“Cavalry” or “horsemen” were played during recess. The number of participants had to be even: four, six and so on.
Participants were divided into pairs. One of the players, the one that was stronger, became a “horse”, the second one – a “rider” – sat on the back of the “horse.”
“Cavalries” faced each other, trying to push the enemy rider off.
“Horses” were forbidden to kick, but they were allowed to push and shove. “Horses” held with their arms the legs of “riders” to make sure that “rider” hands were free to fight. “Rider” could grab another “rider” – and “horse” tried to run away to overthrow the enemy.
“Horse” did not only hold its “rider” by the legs, but also had to let go of the legs at the right time so that the rider would not get injured.
“Riders” were forbidden to hit other “riders”. They could only push or pull.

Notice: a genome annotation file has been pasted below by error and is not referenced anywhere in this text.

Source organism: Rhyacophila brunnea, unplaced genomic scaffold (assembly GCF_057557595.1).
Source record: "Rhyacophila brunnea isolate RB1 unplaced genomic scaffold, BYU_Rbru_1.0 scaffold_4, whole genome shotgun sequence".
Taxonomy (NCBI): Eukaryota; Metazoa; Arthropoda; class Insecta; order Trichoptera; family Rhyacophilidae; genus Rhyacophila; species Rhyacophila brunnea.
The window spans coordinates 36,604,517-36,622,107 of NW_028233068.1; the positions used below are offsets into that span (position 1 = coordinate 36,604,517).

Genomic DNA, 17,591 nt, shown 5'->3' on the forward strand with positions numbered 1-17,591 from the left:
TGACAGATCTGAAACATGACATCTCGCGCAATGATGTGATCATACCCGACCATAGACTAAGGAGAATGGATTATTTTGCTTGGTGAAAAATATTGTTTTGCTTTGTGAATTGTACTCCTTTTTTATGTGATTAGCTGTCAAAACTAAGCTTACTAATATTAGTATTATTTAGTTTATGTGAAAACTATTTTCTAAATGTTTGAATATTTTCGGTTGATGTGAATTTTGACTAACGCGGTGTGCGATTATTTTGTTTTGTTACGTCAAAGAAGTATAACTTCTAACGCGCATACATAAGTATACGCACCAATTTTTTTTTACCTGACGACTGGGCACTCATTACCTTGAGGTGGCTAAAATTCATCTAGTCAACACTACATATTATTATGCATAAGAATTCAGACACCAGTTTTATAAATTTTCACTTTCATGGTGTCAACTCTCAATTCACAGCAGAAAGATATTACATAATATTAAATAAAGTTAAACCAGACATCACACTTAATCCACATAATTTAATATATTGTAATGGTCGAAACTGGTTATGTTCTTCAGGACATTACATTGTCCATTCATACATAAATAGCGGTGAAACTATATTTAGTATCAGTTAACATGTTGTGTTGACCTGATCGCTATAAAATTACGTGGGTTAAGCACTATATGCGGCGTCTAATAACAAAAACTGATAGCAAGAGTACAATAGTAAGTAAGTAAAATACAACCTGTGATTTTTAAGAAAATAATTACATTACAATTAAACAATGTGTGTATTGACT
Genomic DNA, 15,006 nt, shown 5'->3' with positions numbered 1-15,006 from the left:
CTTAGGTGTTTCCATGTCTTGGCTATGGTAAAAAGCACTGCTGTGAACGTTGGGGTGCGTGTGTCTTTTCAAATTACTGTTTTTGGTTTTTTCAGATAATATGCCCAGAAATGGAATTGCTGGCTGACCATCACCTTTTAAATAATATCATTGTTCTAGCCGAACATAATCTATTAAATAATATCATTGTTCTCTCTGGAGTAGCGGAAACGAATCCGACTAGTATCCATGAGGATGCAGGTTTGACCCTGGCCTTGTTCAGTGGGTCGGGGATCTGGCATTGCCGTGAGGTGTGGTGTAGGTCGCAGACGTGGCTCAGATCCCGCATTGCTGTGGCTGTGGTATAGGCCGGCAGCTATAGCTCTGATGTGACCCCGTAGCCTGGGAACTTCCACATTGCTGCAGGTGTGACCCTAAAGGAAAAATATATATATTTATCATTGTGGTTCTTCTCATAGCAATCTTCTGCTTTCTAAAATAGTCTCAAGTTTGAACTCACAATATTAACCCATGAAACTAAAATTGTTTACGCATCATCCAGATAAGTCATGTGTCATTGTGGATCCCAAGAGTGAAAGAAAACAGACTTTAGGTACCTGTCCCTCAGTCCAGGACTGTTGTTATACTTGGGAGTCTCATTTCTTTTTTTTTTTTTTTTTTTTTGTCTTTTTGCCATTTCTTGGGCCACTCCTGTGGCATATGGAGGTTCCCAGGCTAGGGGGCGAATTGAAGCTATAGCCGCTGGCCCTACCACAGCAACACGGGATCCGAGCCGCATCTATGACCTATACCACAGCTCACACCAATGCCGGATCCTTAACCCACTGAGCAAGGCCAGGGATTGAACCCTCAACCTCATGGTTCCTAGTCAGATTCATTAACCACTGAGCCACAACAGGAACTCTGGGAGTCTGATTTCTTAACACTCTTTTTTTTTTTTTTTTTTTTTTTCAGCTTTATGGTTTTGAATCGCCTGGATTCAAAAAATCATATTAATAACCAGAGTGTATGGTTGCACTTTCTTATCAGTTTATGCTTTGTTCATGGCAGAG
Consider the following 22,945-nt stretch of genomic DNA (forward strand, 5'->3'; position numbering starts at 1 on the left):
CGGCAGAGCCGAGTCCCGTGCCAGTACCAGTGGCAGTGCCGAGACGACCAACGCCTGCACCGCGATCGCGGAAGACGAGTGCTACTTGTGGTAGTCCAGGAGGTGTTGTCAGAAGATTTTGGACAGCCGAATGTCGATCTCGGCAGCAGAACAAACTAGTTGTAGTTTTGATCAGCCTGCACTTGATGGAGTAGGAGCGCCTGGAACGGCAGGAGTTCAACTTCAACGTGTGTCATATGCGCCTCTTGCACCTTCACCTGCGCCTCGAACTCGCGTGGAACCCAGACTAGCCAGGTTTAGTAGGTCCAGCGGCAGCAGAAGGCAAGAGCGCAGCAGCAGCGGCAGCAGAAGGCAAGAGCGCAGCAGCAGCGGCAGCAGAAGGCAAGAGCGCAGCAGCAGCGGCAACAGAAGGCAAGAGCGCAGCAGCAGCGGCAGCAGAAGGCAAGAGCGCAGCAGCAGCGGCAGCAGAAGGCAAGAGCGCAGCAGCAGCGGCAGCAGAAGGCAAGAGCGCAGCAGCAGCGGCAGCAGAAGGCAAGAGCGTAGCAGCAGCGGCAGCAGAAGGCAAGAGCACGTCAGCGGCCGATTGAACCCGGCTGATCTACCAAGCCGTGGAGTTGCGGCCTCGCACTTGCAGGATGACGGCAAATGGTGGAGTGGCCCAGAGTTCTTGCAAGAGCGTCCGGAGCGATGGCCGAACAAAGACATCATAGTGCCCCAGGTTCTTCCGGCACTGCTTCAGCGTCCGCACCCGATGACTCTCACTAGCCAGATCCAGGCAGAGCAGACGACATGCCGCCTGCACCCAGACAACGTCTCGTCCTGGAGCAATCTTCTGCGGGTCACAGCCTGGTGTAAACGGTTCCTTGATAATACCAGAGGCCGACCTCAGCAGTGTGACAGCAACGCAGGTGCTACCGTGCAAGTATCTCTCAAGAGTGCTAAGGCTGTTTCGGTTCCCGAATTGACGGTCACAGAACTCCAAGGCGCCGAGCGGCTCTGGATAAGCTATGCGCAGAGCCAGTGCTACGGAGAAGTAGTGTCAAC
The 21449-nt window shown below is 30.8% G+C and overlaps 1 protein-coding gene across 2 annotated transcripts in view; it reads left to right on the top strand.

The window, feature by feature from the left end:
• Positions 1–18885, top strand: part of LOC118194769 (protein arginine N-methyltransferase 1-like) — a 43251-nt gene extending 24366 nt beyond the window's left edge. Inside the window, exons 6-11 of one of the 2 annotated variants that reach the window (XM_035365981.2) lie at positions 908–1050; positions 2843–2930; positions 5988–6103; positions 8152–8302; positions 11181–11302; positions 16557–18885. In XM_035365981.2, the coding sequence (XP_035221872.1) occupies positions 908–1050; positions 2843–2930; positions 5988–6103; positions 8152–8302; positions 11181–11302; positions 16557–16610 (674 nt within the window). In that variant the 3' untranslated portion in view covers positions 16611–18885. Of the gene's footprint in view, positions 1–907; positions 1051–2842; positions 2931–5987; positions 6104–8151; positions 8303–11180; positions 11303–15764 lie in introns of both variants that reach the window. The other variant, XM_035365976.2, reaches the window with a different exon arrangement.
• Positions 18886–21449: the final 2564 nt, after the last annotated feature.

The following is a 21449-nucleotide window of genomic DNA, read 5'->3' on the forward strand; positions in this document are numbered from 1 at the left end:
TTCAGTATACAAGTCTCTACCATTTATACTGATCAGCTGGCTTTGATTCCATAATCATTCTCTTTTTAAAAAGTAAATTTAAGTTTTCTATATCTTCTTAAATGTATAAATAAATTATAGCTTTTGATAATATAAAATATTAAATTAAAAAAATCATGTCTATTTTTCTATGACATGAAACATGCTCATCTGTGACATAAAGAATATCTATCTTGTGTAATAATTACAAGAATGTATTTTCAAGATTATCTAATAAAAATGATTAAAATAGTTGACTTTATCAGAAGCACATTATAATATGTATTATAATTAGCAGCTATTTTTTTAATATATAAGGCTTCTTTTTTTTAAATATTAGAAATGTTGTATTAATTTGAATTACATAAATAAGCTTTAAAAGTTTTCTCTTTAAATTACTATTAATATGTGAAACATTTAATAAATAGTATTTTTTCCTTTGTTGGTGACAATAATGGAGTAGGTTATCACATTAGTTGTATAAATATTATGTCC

Typically, the “horse” and the “rider” were friends, because a coordinated team could not only win, but also stay safe.
The tactic of “horses” was to push the enemy, or vice versa, coordinating with the “rider” to catch the enemy and topple him in a backward motion.
The tactic of countering the situation when someone caught the “rider” meant that the “horse” started spinning in place or around the enemy, thus turning the enemy from an attacker into a defender.
“Cavalry” on Water
If you managed to collect enough people to play the “cavalry”, the game was held in the water. The “horses” usually went into the water waist deep.
In this case, the tactic of “riders” became a priority, because a “horse” could not quickly and actively move in the water.
Of course, falling into the water is a lot more enjoyable, but also to hold a “rider” on a wet slippery back is more difficult for “horses”.
During a family vacation “horses” were often played by the parents of the children.
With all the fun that this game brings, the players never forgot that it could be stopped at any time by a shout to avoid injuries.
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